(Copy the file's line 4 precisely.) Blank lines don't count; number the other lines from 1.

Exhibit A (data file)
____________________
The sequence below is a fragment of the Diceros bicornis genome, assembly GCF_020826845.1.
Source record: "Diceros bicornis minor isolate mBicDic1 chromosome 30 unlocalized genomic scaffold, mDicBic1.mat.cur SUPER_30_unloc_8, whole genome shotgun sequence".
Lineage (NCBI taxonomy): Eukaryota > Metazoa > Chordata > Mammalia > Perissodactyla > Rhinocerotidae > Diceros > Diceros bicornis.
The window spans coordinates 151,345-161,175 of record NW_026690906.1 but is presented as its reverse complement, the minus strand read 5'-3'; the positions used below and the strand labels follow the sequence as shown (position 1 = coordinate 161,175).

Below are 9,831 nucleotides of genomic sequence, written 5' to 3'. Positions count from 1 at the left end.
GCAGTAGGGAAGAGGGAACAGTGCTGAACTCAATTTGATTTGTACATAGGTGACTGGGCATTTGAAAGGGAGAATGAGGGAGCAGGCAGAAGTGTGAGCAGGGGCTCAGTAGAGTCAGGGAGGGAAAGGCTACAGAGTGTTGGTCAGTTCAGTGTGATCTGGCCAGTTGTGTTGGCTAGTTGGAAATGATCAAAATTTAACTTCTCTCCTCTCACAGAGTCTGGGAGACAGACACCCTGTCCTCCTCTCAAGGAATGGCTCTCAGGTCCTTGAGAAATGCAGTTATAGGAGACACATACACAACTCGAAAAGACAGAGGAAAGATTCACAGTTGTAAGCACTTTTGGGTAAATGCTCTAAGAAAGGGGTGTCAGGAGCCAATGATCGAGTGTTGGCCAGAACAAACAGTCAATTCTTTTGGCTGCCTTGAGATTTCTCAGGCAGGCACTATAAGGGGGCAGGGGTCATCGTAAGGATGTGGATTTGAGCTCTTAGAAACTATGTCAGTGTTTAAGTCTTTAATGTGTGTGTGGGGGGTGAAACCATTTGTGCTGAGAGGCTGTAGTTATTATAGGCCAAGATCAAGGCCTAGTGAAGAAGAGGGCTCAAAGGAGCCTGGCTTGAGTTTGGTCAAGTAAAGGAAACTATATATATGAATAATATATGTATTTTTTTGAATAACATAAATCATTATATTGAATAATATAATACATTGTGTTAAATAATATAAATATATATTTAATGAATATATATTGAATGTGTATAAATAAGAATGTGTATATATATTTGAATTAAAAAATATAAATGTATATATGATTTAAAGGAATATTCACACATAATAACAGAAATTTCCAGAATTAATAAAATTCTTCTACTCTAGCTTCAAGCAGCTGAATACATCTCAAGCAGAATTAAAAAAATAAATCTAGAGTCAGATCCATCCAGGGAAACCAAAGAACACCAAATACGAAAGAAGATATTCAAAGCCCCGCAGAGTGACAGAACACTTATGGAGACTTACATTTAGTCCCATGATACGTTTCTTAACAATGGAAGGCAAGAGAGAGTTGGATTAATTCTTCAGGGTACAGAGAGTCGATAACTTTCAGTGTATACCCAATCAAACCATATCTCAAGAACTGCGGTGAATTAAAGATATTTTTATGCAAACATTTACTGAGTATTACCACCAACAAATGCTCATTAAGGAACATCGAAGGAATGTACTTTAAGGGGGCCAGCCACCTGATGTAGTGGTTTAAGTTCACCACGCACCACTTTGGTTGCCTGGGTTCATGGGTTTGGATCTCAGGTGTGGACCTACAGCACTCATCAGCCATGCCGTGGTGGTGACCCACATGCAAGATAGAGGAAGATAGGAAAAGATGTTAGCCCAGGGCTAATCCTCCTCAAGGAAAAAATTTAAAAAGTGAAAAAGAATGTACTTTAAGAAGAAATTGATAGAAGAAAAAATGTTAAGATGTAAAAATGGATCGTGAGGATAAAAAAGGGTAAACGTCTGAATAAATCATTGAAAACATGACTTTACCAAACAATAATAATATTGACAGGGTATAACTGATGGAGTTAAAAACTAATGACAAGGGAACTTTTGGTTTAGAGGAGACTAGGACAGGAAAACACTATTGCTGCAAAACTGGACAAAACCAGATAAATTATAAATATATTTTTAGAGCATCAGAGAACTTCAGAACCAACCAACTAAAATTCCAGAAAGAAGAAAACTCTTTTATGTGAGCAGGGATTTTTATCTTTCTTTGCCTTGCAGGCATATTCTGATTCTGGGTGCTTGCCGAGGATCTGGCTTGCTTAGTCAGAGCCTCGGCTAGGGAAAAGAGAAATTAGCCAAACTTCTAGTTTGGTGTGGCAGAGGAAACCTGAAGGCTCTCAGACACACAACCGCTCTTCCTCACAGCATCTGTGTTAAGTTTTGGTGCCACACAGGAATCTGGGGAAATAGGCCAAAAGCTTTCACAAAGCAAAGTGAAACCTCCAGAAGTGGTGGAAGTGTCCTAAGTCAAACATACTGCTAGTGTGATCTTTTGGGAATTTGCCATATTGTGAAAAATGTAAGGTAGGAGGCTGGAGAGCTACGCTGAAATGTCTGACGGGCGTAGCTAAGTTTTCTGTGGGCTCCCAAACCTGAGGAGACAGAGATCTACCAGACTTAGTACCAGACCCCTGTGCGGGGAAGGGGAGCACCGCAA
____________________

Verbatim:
The window spans coordinates 151,345-161,175 of record NW_026690906.1 but is presented as its reverse complement, the minus strand read 5'-3'; the positions used below and the strand labels follow the sequence as shown (position 1 = coordinate 161,175).